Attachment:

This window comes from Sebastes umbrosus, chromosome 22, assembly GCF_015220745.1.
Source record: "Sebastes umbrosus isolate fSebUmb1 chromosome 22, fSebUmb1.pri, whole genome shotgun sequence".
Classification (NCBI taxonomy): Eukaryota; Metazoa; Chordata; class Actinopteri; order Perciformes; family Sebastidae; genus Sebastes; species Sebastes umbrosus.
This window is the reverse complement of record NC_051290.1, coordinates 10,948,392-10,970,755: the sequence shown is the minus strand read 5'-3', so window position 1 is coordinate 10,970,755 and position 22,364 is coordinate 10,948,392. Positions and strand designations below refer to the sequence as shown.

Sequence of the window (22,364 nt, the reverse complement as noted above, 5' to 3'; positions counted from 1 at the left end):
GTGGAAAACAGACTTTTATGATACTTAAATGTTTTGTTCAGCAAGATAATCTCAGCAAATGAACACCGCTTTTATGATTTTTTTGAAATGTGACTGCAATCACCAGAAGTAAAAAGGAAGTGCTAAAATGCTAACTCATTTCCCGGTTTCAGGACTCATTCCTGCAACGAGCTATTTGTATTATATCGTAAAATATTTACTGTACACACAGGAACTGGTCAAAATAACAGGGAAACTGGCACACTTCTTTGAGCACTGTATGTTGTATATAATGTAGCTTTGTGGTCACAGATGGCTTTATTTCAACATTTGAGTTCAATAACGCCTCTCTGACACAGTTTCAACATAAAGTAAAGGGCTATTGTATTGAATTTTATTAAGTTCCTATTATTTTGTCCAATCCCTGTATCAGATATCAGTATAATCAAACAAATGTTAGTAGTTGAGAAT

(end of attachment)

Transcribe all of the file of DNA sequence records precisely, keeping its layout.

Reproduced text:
This window comes from Sebastes umbrosus, chromosome 22, assembly GCF_015220745.1.
Source record: "Sebastes umbrosus isolate fSebUmb1 chromosome 22, fSebUmb1.pri, whole genome shotgun sequence".
Classification (NCBI taxonomy): Eukaryota; Metazoa; Chordata; class Actinopteri; order Perciformes; family Sebastidae; genus Sebastes; species Sebastes umbrosus.
This window is the reverse complement of record NC_051290.1, coordinates 10,948,392-10,970,755: the sequence shown is the minus strand read 5'-3', so window position 1 is coordinate 10,970,755 and position 22,364 is coordinate 10,948,392. Positions and strand designations below refer to the sequence as shown.

Sequence of the window (22,364 nt, the reverse complement as noted above, 5' to 3'; positions counted from 1 at the left end):
GTGGAAAACAGACTTTTATGATACTTAAATGTTTTGTTCAGCAAGATAATCTCAGCAAATGAACACCGCTTTTATGATTTTTTTGAAATGTGACTGCAATCACCAGAAGTAAAAAGGAAGTGCTAAAATGCTAACTCATTTCCCGGTTTCAGGACTCATTCCTGCAACGAGCTATTTGTATTATATCGTAAAATATTTACTGTACACACAGGAACTGGTCAAAATAACAGGGAAACTGGCACACTTCTTTGAGCACTGTATGTTGTATATAATGTAGCTTTGTGGTCACAGATGGCTTTATTTCAACATTTGAGTTCAATAACGCCTCTCTGACACAGTTTCAACATAAAGTAAAGGGCTATTGTATTGAATTTTATTAAGTTCCTATTATTTTGTCCAATCCCTGTATCAGATATCAGTATAATCAAACAAATGTTAGTAGTTGAGAAT